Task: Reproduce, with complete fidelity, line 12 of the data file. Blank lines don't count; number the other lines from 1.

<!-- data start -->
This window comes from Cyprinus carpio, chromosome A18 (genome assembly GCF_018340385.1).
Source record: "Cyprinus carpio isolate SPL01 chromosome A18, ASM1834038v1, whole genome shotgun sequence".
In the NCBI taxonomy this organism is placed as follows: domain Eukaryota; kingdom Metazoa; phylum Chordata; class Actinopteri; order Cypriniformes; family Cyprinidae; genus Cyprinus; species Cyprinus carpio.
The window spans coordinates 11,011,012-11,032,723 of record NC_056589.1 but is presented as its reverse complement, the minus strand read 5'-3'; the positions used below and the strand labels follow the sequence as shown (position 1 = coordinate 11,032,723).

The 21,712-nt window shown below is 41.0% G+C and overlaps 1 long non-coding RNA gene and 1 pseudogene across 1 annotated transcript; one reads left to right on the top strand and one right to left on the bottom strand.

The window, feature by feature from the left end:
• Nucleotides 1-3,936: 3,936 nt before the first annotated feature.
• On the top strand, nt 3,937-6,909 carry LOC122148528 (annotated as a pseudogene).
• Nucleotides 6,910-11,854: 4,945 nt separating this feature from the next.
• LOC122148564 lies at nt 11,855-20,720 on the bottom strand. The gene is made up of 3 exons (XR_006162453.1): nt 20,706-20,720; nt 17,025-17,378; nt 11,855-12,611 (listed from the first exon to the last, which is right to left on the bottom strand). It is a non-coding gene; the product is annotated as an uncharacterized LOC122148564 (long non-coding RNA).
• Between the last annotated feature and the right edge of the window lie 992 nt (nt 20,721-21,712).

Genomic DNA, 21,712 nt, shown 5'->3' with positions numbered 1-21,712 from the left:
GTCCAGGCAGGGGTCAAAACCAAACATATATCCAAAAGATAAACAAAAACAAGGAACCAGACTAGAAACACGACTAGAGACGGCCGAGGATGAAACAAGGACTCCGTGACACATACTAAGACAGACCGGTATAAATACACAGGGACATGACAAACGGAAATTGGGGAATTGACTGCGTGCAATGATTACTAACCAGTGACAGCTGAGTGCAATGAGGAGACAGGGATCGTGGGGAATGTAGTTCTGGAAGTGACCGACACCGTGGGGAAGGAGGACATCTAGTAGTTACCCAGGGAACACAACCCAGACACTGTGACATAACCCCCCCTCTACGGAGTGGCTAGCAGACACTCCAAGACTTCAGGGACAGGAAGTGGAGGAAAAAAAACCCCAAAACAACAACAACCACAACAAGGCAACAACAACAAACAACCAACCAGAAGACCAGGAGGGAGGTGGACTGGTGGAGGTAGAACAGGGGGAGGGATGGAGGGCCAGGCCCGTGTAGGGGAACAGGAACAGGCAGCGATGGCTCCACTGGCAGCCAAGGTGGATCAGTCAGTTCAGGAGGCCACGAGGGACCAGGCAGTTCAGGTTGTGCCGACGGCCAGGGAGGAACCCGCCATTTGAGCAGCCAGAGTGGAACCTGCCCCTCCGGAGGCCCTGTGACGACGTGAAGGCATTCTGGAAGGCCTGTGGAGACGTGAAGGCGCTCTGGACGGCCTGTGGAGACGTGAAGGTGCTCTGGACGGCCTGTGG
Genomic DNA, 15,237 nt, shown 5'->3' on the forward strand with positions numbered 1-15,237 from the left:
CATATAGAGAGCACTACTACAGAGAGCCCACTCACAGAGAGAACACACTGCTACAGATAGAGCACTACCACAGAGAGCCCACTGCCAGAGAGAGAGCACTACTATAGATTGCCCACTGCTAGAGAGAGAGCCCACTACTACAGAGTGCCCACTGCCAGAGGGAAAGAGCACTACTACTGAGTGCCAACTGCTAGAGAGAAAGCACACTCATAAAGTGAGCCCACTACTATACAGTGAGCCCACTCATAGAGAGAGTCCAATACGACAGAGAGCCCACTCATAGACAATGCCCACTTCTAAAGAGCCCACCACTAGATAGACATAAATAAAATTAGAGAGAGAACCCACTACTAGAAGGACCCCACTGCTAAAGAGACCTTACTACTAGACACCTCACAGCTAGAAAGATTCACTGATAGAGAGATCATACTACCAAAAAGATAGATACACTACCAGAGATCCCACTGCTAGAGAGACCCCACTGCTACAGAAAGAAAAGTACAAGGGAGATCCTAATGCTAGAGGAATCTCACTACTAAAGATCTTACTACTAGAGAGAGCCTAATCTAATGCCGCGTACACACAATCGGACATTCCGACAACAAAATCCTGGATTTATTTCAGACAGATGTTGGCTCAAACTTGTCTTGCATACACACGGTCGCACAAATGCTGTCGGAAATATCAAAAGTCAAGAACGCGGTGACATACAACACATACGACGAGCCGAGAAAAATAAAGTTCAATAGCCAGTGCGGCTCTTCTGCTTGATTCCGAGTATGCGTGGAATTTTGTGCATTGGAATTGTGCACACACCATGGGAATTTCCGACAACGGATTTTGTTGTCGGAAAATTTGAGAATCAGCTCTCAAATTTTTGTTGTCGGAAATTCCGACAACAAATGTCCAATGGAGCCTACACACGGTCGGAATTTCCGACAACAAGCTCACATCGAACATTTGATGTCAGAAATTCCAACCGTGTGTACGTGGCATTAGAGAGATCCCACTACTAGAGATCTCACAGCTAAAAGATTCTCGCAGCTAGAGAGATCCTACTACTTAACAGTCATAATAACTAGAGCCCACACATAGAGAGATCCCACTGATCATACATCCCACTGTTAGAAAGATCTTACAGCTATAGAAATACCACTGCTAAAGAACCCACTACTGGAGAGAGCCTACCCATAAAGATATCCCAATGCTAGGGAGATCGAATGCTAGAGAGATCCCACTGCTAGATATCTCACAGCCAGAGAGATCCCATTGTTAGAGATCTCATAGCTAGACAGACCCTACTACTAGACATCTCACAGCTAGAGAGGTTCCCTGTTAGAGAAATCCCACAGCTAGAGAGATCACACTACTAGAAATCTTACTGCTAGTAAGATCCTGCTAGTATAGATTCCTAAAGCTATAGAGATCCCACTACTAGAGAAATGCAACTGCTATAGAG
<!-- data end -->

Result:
Genomic DNA, 21,712 nt, shown 5'->3' with positions numbered 1-21,712 from the left: